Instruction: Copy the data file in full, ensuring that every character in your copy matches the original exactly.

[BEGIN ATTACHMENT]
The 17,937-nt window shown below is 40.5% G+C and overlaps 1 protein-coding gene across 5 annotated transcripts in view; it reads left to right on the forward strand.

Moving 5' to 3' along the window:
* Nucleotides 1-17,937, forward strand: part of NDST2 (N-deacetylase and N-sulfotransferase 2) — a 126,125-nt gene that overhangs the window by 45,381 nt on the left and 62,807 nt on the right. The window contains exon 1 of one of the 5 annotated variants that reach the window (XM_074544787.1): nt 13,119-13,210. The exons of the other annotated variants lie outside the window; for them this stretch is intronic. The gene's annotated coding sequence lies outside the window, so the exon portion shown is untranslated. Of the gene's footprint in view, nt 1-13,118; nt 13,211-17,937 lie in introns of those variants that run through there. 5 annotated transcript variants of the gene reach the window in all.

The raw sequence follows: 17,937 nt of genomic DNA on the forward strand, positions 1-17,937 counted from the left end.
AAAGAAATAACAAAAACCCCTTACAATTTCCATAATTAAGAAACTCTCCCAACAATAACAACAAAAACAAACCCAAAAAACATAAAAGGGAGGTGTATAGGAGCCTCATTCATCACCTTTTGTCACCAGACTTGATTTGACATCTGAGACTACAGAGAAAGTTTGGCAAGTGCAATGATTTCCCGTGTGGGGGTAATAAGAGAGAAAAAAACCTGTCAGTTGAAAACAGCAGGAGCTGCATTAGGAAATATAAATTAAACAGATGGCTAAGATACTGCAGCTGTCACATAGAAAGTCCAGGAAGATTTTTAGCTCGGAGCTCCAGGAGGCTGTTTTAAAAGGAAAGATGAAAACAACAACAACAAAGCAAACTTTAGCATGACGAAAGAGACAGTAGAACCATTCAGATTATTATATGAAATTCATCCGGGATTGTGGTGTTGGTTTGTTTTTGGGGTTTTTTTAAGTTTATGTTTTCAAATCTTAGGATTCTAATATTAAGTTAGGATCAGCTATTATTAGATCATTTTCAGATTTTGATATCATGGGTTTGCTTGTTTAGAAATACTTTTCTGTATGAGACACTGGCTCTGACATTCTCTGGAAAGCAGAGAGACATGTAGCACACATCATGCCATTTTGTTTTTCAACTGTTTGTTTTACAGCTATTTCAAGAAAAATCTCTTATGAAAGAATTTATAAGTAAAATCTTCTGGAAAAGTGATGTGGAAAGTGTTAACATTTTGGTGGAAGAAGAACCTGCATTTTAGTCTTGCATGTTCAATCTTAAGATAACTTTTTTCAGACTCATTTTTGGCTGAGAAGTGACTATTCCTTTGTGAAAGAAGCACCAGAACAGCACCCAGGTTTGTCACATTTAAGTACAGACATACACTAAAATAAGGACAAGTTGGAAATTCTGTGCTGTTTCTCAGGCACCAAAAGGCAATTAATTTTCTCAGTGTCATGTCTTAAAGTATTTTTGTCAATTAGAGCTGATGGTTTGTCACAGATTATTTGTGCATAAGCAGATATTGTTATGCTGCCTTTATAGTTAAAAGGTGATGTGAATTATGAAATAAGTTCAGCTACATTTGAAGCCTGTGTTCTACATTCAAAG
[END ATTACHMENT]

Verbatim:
The 17,937-nt window shown below is 40.5% G+C and overlaps 1 protein-coding gene across 5 annotated transcripts in view; it reads left to right on the forward strand.

Moving 5' to 3' along the window:
* Nucleotides 1-17,937, forward strand: part of NDST2 (N-deacetylase and N-sulfotransferase 2) — a 126,125-nt gene that overhangs the window by 45,381 nt on the left and 62,807 nt on the right. The window contains exon 1 of one of the 5 annotated variants that reach the window (XM_074544787.1): nt 13,119-13,210. The exons of the other annotated variants lie outside the window; for them this stretch is intronic. The gene's annotated coding sequence lies outside the window, so the exon portion shown is untranslated. Of the gene's footprint in view, nt 1-13,118; nt 13,211-17,937 lie in introns of those variants that run through there. 5 annotated transcript variants of the gene reach the window in all.

The raw sequence follows: 17,937 nt of genomic DNA on the forward strand, positions 1-17,937 counted from the left end.
AAAGAAATAACAAAAACCCCTTACAATTTCCATAATTAAGAAACTCTCCCAACAATAACAACAAAAACAAACCCAAAAAACATAAAAGGGAGGTGTATAGGAGCCTCATTCATCACCTTTTGTCACCAGACTTGATTTGACATCTGAGACTACAGAGAAAGTTTGGCAAGTGCAATGATTTCCCGTGTGGGGGTAATAAGAGAGAAAAAAACCTGTCAGTTGAAAACAGCAGGAGCTGCATTAGGAAATATAAATTAAACAGATGGCTAAGATACTGCAGCTGTCACATAGAAAGTCCAGGAAGATTTTTAGCTCGGAGCTCCAGGAGGCTGTTTTAAAAGGAAAGATGAAAACAACAACAACAAAGCAAACTTTAGCATGACGAAAGAGACAGTAGAACCATTCAGATTATTATATGAAATTCATCCGGGATTGTGGTGTTGGTTTGTTTTTGGGGTTTTTTTAAGTTTATGTTTTCAAATCTTAGGATTCTAATATTAAGTTAGGATCAGCTATTATTAGATCATTTTCAGATTTTGATATCATGGGTTTGCTTGTTTAGAAATACTTTTCTGTATGAGACACTGGCTCTGACATTCTCTGGAAAGCAGAGAGACATGTAGCACACATCATGCCATTTTGTTTTTCAACTGTTTGTTTTACAGCTATTTCAAGAAAAATCTCTTATGAAAGAATTTATAAGTAAAATCTTCTGGAAAAGTGATGTGGAAAGTGTTAACATTTTGGTGGAAGAAGAACCTGCATTTTAGTCTTGCATGTTCAATCTTAAGATAACTTTTTTCAGACTCATTTTTGGCTGAGAAGTGACTATTCCTTTGTGAAAGAAGCACCAGAACAGCACCCAGGTTTGTCACATTTAAGTACAGACATACACTAAAATAAGGACAAGTTGGAAATTCTGTGCTGTTTCTCAGGCACCAAAAGGCAATTAATTTTCTCAGTGTCATGTCTTAAAGTATTTTTGTCAATTAGAGCTGATGGTTTGTCACAGATTATTTGTGCATAAGCAGATATTGTTATGCTGCCTTTATAGTTAAAAGGTGATGTGAATTATGAAATAAGTTCAGCTACATTTGAAGCCTGTGTTCTACATTCAAAG